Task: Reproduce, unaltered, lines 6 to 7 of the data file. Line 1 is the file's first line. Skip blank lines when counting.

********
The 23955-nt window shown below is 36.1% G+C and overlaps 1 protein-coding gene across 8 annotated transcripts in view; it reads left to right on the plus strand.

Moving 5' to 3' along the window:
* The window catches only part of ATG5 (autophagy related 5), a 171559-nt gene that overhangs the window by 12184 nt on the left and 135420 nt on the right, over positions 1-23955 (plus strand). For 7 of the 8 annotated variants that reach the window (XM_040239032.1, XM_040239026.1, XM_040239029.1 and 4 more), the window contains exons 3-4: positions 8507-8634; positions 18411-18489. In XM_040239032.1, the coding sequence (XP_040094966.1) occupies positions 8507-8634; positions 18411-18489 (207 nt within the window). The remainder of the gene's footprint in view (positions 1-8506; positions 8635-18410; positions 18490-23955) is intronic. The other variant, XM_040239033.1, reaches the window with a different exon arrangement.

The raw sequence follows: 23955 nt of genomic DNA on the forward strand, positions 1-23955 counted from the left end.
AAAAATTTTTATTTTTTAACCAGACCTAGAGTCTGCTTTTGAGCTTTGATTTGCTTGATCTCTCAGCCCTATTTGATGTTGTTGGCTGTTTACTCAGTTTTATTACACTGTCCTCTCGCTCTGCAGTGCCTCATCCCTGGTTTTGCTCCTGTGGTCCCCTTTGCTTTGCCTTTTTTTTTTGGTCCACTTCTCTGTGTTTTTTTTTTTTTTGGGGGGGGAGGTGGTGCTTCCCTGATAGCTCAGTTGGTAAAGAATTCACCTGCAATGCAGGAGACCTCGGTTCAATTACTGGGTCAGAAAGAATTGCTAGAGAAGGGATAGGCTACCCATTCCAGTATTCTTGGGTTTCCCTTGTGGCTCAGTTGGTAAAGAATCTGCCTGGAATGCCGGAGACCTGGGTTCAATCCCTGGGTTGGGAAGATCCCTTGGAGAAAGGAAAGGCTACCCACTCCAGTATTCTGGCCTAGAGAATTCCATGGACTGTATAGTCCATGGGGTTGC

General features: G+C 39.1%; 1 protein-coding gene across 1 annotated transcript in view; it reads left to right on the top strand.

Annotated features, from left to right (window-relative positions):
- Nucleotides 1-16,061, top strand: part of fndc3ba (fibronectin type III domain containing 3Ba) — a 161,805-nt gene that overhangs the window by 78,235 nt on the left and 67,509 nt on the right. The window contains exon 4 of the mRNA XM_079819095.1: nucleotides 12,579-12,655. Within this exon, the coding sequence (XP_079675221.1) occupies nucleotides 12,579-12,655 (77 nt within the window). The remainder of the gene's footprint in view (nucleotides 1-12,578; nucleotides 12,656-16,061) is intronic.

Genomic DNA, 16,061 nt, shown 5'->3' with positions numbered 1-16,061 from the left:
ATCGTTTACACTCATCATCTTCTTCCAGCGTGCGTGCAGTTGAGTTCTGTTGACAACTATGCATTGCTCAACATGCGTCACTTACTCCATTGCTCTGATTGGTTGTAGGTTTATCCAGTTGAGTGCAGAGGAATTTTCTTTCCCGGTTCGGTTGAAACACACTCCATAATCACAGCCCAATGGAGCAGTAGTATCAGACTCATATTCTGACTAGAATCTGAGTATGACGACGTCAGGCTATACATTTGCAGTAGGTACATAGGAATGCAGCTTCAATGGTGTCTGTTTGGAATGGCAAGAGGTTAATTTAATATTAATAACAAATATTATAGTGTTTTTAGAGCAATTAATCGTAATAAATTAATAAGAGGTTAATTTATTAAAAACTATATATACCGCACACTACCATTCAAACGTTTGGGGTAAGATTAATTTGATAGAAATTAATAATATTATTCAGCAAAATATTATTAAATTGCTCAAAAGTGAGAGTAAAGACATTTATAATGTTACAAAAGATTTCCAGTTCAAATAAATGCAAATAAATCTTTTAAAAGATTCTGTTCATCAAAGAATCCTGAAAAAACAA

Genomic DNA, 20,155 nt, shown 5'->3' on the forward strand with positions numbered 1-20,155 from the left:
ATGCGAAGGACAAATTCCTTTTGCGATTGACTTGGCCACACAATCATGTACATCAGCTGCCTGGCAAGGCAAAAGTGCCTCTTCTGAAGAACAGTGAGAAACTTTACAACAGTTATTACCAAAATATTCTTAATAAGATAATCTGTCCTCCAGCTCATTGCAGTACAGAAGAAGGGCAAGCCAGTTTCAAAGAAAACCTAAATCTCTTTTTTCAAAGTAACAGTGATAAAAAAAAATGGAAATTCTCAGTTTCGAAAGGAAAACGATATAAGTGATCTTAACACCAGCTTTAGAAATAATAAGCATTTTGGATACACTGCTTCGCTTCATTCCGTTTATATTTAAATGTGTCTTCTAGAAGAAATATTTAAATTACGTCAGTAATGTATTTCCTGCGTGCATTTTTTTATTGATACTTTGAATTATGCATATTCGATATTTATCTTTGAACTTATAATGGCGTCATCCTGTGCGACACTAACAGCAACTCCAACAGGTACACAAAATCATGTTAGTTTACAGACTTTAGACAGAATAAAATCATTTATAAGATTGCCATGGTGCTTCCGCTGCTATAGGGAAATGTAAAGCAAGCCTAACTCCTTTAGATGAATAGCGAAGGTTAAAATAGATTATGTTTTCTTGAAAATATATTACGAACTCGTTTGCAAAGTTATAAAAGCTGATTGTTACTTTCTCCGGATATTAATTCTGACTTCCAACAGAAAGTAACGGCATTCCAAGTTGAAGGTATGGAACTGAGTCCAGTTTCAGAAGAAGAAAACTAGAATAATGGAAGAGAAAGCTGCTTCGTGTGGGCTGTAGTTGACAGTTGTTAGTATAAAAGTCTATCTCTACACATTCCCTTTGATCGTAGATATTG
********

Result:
General features: G+C 39.1%; 1 protein-coding gene across 1 annotated transcript in view; it reads left to right on the top strand.

Annotated features, from left to right (window-relative positions):